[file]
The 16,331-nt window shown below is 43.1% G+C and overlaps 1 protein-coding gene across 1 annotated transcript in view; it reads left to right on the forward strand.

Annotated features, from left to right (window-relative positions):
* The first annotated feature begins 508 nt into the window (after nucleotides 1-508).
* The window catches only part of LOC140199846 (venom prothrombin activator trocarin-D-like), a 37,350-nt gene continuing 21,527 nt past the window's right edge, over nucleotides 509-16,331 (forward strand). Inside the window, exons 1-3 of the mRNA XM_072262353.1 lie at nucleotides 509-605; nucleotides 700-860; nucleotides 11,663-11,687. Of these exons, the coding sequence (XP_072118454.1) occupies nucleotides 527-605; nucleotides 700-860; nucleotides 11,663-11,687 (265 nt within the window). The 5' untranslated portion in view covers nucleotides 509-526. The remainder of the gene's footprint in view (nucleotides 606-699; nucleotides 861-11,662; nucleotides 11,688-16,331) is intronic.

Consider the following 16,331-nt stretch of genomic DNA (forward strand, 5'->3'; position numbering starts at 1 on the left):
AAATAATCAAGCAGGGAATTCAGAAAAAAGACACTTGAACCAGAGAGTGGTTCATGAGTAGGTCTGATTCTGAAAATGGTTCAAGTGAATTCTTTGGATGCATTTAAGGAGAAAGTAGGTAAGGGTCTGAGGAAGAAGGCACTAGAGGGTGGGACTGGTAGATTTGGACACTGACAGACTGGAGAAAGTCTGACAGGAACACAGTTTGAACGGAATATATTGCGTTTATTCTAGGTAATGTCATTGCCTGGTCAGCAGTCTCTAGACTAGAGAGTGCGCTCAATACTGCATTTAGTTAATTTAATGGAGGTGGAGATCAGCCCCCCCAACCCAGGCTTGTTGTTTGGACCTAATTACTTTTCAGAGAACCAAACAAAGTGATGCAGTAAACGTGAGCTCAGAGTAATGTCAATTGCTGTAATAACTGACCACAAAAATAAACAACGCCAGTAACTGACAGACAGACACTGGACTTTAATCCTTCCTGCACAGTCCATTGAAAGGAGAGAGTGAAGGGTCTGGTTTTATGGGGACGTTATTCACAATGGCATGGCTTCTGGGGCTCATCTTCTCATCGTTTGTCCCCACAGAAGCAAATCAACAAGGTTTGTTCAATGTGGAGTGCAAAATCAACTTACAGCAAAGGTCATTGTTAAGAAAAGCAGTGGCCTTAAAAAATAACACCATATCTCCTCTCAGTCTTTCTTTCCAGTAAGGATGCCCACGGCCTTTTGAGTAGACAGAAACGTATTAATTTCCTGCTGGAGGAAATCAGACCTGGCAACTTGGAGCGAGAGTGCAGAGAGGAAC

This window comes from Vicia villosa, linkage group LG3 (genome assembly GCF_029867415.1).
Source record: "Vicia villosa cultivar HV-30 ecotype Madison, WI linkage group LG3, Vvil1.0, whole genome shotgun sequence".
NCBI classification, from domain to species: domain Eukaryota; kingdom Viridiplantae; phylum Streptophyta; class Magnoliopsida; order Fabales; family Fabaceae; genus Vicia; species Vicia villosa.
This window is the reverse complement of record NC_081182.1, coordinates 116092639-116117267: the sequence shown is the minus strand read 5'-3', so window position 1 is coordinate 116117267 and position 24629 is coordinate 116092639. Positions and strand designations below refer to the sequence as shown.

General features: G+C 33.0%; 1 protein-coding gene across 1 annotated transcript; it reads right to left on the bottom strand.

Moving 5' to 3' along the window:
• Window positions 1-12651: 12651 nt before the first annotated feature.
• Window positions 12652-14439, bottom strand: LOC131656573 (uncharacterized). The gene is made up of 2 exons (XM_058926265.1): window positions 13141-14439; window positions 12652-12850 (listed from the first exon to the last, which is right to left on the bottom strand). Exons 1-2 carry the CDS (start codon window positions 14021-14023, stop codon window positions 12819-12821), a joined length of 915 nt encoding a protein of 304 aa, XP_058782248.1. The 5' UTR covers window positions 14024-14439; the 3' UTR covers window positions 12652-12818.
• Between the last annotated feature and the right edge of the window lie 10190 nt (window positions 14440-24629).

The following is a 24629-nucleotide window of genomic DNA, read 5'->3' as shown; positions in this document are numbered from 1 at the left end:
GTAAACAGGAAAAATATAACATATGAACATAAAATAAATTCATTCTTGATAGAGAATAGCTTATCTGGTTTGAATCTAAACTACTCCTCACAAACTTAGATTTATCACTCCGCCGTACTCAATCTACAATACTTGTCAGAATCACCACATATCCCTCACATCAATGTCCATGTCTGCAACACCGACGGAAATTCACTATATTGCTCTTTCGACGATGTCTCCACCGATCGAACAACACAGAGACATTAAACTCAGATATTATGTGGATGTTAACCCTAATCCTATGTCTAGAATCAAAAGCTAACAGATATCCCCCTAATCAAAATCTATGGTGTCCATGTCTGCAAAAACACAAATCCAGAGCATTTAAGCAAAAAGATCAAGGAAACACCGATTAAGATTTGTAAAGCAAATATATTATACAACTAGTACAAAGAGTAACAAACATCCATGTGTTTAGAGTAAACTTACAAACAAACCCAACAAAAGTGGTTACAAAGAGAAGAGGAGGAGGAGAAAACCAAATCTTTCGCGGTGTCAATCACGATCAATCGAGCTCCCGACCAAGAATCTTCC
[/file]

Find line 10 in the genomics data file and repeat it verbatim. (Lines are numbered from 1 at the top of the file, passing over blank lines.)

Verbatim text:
This window is the reverse complement of record NC_081182.1, coordinates 116092639-116117267: the sequence shown is the minus strand read 5'-3', so window position 1 is coordinate 116117267 and position 24629 is coordinate 116092639. Positions and strand designations below refer to the sequence as shown.